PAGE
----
Plant breeders consider many factors, such as yield potential and disease resistance, when developing new varieties of crops.
But for a staple such as cassava, which is consumed daily by millions of people in sub-Saharan Africa, there is another important consideration: Will people eat it? For several new varieties introduced to the market, the answer has been a resounding “no.”
“There are some improved cassava varieties out there that seem to offer better results for farmers, but the consumers don’t like them because they lack some preferred attributes,” said Paula Iragaba, Ph.D. ’19, whose doctoral work at Cornell focused on understanding the social dynamics of food choices and analyzing the genetic background underpinning preferred cassava traits of smallholder farmers.
A research study funded by NextGen Cassava, a project in the Department of Global Development, aimed at doing just that. Iragaba and a team of researchers from Cornell and the National Crops Resources Research Institute of Uganda sought to determine which traits consumers want in cassava. Their study appeared in the African Crop Science Journal.
The main problem with the new varieties, they found, is the texture: If the cooked cassava root is too hard, children and the elderly find it too difficult to eat.
“Breeding cassava varieties that grow better is great. But if farmers don’t use them, then it’s not effective,” Iragaba said. “Cassava isn’t just meant to be grown – it’s a staple food for majority of smallholder farmers in sub-Saharan Africa. I wanted to find a scientific way to understand the traits end-users actually want.”
Iragaba designed and conducted a survey of hundreds of smallholder farmers in Uganda, revealing that the softness of cooked cassava is a major influence on which kinds of varieties farmers actually adopt.
“In some households, cassava is served at all three meals,” Iragaba said. “So if the children and the older people aren’t going to eat it, then the variety won’t get adopted, no matter how well it may grow.”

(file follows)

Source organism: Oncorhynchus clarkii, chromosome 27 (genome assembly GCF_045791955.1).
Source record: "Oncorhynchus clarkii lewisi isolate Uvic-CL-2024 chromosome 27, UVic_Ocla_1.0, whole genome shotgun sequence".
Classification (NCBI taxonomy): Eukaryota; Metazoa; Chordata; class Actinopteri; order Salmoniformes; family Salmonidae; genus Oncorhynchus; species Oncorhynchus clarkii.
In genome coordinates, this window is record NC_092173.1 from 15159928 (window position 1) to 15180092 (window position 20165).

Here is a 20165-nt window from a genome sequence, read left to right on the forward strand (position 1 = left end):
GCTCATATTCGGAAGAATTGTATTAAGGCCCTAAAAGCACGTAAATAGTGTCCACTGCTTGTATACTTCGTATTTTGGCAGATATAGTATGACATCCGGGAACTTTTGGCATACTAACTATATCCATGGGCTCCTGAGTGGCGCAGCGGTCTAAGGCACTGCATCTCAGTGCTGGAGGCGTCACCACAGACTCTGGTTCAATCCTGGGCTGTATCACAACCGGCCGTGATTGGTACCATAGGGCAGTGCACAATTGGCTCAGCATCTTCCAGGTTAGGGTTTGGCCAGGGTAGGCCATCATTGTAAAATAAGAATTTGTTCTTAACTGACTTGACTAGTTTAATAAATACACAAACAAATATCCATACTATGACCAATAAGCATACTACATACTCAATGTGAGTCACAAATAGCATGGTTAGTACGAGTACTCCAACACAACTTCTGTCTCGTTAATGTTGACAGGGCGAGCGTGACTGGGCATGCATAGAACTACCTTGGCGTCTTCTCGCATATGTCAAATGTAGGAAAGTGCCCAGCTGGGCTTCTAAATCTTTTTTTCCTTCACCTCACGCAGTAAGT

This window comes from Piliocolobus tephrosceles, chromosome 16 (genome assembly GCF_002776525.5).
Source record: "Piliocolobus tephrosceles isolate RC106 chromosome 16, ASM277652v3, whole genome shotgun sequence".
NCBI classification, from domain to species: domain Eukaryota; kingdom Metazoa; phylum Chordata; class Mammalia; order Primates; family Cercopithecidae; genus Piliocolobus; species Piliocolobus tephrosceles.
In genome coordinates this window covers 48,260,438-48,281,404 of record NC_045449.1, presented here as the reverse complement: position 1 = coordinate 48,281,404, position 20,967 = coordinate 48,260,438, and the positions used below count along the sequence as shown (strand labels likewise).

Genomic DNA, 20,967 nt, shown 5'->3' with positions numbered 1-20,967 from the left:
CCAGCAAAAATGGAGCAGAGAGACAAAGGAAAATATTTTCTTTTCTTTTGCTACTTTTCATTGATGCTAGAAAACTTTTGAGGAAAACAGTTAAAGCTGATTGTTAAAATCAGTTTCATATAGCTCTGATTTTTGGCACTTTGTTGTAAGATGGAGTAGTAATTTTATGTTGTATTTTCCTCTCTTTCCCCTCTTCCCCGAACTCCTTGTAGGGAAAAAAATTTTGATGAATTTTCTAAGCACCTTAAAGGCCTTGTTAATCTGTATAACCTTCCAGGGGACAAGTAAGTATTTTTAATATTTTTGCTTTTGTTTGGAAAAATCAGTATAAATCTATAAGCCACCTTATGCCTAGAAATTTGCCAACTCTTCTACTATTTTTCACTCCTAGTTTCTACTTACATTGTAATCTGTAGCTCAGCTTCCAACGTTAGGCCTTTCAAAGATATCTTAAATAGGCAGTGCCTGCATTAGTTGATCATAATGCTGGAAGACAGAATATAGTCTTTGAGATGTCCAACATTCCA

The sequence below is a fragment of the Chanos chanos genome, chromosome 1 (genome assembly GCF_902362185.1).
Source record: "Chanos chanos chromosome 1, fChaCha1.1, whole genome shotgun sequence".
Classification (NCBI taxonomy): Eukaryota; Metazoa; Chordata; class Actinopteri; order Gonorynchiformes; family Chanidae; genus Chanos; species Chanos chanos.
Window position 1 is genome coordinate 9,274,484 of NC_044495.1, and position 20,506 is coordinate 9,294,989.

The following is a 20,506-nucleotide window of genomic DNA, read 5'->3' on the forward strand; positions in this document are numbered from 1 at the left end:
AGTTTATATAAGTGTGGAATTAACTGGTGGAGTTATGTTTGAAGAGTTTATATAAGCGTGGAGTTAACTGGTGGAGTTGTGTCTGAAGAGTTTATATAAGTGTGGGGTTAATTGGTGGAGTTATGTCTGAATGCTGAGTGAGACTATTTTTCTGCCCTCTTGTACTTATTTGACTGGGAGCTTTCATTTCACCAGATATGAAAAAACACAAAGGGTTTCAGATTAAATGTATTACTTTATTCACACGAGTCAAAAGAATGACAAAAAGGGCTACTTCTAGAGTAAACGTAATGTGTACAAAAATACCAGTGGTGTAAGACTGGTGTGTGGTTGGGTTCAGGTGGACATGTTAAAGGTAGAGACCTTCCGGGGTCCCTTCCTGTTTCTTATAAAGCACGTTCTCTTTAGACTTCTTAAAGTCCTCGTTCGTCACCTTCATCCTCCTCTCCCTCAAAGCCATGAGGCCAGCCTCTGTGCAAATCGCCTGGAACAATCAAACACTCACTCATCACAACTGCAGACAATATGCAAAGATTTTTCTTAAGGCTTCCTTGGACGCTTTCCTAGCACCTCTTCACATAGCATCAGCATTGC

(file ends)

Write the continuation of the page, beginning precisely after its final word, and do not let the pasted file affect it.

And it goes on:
Understanding what consumers want on their plate was the first step. The next was developing a reliable, low-cost method that breeders could use to assess root softness early in the breeding cycle.
Enter the penetrometer, a common tool used in the lab to test the strength of a material. Iragaba designed a study to track consumer preference with results obtained from a penetrometer.
Her analysis showed a positive correlation between what farmers said they wanted and what the penetrometer showed in the lab.
“Now there’s a starting point for cassava breeders to use for measurements and to ensure that what’s being advanced in the breeding program has the desired trait,” she said.
Study co-author Mike Gore, Ph.D. ’09, the Liberty Hyde Bailey Professor of molecular breeding and genetics, said the findings provide powerful insights that will help reshape breeding for preferred cassava traits.
“All the advanced plant breeding technologies developed and implemented by our project and others will be useless if the improved varieties are not adopted by cassava consumers,” Gore said. “Paula’s work is an important step toward making sure Ugandans can truly benefit from these varieties, and gives us a model to follow in other countries where cassava is a key crop.”
Along with Gore, other Cornell faculty co-authors include professor Rachel Bezner Kerr and adjunct assistant professor Hale Tufan in the Department of Global Development.
NextGen Cassava is funded by the Bill & Melinda Gates Foundation and from UK aid, a British government initiative.
Matt Hayes is associate director for communications for global development in the College of Agriculture and Life Sciences.